Hopkins filed another EEOC charge in August 2009 (the " 2009 Charge" ). In that charge, she claimed that in retaliation for

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the filing of the 2007 Charge, the Board had subjected her to " different terms and conditions of employment," to include lowering her performance evaluation in 2009. Hopkins also listed the " Latest" date of retaliation in March 2009 but--unlike in 2007--did not check the " Continuing Action" box.

Ultimately, Hopkins settled both of her EEOC charges with the Board in March 2010. The settlement agreement " resolves charge numbers: 440-2007-04488 and 440-2009-06390," and provides, in relevant part, that the claimant " agrees not to institute a lawsuit with respect to the above referenced charge" in exchange for Berman changing her 2008 evaluation from " excellent" to " superior." Def.'s Statement of Uncontested Facts (" Def.'s SOF" ), Dkt. 50, at ¶ 66; Pl.'s Resp. to DSOF, Dkt. 94, at ¶ 66.

In addition to the alleged campaign of harassment by Berman, Hopkins also alleges that a wide-reaching campaign of harassment by parents of her students created a hostile work environment. It is undisputed that parents submitted complaints--in person, through telephone calls, and through written letters--about Hopkins' style of classroom discipline and treatment of her students. Over several years, the parents of at least 24 different children sent in letters requesting that their children be removed from Hopkins' class.[6] Most of these requests were accommodated, and Hopkins' class size would shrink throughout the school year until she ended each school year with a smaller class size than other teachers in her grade.

In one particular instance, in September 2010, the grandmother of one of Hopkins' students accused Hopkins of intentionally pulling a chair out from under her grandchild, causing the child to fall to the floor and suffer bruises from the impact. Upon learning of this incident, Berman started the process for a formal investigation involving the Department of Children and Family Services (" DCFS" ) and the Board's Law Department, which initially found that Hopkins had engaged in improper corporal punishment warranting a five-day suspension. Hopkins appealed, and on appeal the Board determined that while Hopkins did not deliberately use force against the student, Hopkins had still acted improperly by engaging in verbally abusive conduct towards her students. The suspension was reduced to two days without pay, and Hopkins served this suspension in September 2011.

In another episode during the same school year, a dispute arose between Hopkins and the mother of one of her students, so Hopkins requested that the student be transferred out of her classroom. Berman declined the request, and the relationship between Hopkins and the student's mother deteriorated further. In June 2011, during the last week of the school year, Berman changed his mind and transferred the student out of Hopkins' class. When Berman and the student's mother arrived in Hopkins' classroom to retrieve the student's belongings, Hopkins and the mother engaged in an in-classroom altercation severe enough to warrant the intervention of the school's security guard. Hopkins alleges that during the altercation, Berman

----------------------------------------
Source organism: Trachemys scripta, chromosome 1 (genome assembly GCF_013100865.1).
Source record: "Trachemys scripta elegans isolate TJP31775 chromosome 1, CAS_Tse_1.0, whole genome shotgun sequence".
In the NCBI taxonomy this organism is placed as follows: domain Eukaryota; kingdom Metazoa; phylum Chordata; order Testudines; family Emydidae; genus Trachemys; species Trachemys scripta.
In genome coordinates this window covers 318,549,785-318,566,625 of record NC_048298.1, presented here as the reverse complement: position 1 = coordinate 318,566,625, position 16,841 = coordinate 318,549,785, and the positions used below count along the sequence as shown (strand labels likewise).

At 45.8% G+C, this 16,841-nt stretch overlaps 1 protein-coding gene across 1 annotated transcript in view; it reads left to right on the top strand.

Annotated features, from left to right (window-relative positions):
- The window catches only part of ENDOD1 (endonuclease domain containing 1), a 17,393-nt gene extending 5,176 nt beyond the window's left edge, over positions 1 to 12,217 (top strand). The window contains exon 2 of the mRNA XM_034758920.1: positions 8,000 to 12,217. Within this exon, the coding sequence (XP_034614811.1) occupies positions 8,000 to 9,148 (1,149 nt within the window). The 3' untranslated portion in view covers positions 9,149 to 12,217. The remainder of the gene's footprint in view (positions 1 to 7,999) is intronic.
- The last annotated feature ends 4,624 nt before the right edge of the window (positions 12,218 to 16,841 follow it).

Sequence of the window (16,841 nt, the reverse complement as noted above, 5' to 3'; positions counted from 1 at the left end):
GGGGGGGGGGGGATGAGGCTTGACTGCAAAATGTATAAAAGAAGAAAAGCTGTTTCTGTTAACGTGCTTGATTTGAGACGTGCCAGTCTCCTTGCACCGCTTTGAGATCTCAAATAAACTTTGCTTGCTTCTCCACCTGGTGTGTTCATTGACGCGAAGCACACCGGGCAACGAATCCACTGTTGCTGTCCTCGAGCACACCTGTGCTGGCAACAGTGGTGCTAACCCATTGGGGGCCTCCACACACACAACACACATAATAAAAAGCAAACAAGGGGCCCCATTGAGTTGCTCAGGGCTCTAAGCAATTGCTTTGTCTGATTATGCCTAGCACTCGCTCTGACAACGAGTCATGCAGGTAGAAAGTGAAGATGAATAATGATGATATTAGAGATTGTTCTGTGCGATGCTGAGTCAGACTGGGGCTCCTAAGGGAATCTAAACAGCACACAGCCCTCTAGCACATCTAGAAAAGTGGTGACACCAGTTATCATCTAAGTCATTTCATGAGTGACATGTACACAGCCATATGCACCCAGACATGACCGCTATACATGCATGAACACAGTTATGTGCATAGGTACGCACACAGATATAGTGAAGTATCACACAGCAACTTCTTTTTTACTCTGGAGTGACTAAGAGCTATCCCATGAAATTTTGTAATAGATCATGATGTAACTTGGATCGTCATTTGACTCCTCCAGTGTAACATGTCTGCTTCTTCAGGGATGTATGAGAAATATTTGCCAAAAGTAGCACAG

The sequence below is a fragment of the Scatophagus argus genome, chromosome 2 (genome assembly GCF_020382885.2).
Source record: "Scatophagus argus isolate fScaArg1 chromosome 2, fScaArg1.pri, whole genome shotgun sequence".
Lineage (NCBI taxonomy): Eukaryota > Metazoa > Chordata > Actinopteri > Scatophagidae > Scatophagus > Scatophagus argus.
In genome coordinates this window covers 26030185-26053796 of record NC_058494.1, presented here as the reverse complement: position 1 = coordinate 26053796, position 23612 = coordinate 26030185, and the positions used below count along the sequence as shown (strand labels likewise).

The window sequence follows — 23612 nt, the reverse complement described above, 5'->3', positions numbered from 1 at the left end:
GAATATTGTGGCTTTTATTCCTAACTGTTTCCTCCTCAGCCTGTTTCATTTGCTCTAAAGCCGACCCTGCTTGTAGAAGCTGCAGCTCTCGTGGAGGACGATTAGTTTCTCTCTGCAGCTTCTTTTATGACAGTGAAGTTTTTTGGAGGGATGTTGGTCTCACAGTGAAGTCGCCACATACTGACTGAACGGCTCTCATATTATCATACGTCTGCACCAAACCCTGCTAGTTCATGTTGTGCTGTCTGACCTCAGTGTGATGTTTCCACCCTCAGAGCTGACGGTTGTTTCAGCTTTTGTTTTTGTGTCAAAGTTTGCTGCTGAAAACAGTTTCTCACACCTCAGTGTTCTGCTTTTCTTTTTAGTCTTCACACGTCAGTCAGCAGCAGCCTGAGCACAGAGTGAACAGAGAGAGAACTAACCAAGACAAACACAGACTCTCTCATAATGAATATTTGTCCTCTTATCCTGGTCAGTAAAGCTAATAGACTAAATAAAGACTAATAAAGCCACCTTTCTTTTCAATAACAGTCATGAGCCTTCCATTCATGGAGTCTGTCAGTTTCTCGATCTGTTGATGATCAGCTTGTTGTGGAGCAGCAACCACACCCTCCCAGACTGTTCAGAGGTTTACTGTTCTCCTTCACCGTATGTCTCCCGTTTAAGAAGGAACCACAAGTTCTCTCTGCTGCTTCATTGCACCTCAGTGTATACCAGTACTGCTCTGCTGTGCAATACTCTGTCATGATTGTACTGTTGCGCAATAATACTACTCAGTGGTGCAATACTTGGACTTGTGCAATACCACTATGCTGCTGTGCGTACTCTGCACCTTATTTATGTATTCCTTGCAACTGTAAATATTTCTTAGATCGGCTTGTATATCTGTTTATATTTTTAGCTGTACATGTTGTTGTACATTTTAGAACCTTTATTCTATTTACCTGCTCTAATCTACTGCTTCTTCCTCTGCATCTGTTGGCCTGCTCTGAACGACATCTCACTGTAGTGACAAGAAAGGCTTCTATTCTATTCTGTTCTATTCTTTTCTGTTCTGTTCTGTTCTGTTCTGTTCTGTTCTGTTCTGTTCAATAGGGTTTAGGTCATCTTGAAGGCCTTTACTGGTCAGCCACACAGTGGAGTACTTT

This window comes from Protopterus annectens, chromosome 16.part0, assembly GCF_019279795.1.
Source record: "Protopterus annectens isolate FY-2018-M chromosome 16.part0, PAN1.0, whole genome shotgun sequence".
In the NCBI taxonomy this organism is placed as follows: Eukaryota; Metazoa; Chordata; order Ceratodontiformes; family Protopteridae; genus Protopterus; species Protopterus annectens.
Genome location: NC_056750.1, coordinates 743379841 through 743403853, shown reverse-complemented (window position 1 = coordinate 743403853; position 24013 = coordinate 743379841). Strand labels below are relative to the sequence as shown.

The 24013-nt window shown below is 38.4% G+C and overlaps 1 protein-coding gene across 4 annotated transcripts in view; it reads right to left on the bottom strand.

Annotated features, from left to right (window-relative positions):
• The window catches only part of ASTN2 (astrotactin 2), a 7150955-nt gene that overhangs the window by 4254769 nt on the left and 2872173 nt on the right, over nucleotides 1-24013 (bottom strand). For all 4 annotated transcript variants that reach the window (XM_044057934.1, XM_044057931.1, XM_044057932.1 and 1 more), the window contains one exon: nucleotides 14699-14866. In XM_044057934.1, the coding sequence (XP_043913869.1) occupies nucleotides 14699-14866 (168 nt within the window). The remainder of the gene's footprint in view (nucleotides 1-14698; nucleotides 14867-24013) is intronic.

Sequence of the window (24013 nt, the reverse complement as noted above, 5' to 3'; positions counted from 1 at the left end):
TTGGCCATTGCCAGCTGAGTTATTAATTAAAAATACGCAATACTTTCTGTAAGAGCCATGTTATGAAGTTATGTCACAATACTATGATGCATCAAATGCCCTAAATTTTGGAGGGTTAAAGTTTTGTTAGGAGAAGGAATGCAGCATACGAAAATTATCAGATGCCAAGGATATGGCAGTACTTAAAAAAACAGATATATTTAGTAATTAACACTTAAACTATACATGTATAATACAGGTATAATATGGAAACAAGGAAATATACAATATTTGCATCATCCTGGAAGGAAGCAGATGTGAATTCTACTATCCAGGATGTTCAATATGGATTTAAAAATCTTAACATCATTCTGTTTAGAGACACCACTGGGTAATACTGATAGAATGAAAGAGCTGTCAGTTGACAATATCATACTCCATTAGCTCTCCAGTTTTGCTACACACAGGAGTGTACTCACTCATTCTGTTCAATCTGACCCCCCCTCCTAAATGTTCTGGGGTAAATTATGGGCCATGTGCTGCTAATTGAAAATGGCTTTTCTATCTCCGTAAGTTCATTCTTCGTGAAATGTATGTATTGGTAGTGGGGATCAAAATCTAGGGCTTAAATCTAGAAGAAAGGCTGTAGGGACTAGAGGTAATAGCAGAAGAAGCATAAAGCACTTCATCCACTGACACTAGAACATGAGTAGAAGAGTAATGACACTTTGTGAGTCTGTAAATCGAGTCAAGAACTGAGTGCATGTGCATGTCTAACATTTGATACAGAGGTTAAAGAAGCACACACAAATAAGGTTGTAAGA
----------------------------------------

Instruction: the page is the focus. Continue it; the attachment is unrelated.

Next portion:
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stood by while the irate parent threw cookies at Hopkins.

After Berman retired in 2012, Maureen Ready replaced him as principal at Portage Park Elementary. Ready has also received several parental complaints about Hopkins, and reprimanded Hopkins twice for improper disciplinary techniques.


I. The Relevant Time Period

Before turning to the merits of the parties' arguments, the Court must first decide the threshold issue of which facts may be considered for the purposes of this motion. The Amended Complaint alleges two counts--racial discrimination and retaliation--each in violation of both Title VII of the Civil Rights Act of 1964 (" Title VII" ) and 42 U.S.C. § 1981 (" § 1981" ). To the extent that the Amended Complaint alleges harassment as part of a hostile work environment, that claim would also be governed by Title VII and § 1981. Although the substantive analyses for both Title VII and § 1981 involve substantial " overlap," CBOCS ...